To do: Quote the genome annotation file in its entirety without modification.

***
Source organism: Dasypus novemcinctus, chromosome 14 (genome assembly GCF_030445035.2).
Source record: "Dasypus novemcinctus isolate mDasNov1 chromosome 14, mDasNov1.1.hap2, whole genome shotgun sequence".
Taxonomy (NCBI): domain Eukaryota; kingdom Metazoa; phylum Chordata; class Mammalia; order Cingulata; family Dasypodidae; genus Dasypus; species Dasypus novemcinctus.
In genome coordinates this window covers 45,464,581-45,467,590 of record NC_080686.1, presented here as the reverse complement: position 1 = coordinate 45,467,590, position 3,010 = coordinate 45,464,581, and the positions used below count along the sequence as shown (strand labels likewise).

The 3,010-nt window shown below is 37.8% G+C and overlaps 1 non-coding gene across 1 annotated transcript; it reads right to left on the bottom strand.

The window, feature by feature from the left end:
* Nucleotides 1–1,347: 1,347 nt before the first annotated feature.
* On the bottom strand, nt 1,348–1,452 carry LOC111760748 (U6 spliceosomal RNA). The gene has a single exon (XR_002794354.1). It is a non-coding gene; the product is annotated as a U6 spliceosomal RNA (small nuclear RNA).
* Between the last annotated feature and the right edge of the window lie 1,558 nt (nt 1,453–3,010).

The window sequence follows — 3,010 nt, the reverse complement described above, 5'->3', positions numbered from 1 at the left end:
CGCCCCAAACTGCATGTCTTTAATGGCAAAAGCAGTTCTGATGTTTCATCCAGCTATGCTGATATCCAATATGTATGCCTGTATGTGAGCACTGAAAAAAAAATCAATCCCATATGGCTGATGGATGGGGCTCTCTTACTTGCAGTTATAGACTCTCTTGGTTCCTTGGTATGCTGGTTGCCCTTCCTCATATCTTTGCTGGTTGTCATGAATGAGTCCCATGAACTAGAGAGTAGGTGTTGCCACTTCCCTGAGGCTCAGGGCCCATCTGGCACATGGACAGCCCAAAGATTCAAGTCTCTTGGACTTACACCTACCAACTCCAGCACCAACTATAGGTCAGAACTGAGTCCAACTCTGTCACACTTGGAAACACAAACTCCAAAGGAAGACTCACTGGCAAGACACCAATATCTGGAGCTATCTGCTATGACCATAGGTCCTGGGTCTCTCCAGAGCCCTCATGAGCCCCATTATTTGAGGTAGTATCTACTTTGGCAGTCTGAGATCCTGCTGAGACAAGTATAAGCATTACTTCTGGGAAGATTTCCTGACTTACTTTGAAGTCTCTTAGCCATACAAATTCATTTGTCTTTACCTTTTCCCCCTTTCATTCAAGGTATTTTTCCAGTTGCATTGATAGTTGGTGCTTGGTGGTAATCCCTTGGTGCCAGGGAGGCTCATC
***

Source organism: Dasypus novemcinctus, chromosome 14 (genome assembly GCF_030445035.2).
Source record: "Dasypus novemcinctus isolate mDasNov1 chromosome 14, mDasNov1.1.hap2, whole genome shotgun sequence".
Taxonomy (NCBI): domain Eukaryota; kingdom Metazoa; phylum Chordata; class Mammalia; order Cingulata; family Dasypodidae; genus Dasypus; species Dasypus novemcinctus.
In genome coordinates this window covers 45,464,581-45,467,590 of record NC_080686.1, presented here as the reverse complement: position 1 = coordinate 45,467,590, position 3,010 = coordinate 45,464,581, and the positions used below count along the sequence as shown (strand labels likewise).

The 3,010-nt window shown below is 37.8% G+C and overlaps 1 non-coding gene across 1 annotated transcript; it reads right to left on the bottom strand.

The window, feature by feature from the left end:
* Nucleotides 1–1,347: 1,347 nt before the first annotated feature.
* On the bottom strand, nt 1,348–1,452 carry LOC111760748 (U6 spliceosomal RNA). The gene has a single exon (XR_002794354.1). It is a non-coding gene; the product is annotated as a U6 spliceosomal RNA (small nuclear RNA).
* Between the last annotated feature and the right edge of the window lie 1,558 nt (nt 1,453–3,010).

The window sequence follows — 3,010 nt, the reverse complement described above, 5'->3', positions numbered from 1 at the left end:
CGCCCCAAACTGCATGTCTTTAATGGCAAAAGCAGTTCTGATGTTTCATCCAGCTATGCTGATATCCAATATGTATGCCTGTATGTGAGCACTGAAAAAAAAATCAATCCCATATGGCTGATGGATGGGGCTCTCTTACTTGCAGTTATAGACTCTCTTGGTTCCTTGGTATGCTGGTTGCCCTTCCTCATATCTTTGCTGGTTGTCATGAATGAGTCCCATGAACTAGAGAGTAGGTGTTGCCACTTCCCTGAGGCTCAGGGCCCATCTGGCACATGGACAGCCCAAAGATTCAAGTCTCTTGGACTTACACCTACCAACTCCAGCACCAACTATAGGTCAGAACTGAGTCCAACTCTGTCACACTTGGAAACACAAACTCCAAAGGAAGACTCACTGGCAAGACACCAATATCTGGAGCTATCTGCTATGACCATAGGTCCTGGGTCTCTCCAGAGCCCTCATGAGCCCCATTATTTGAGGTAGTATCTACTTTGGCAGTCTGAGATCCTGCTGAGACAAGTATAAGCATTACTTCTGGGAAGATTTCCTGACTTACTTTGAAGTCTCTTAGCCATACAAATTCATTTGTCTTTACCTTTTCCCCCTTTCATTCAAGGTATTTTTCCAGTTGCATTGATAGTTGGTGCTTGGTGGTAATCCCTTGGTGCCAGGGAGGCTCATC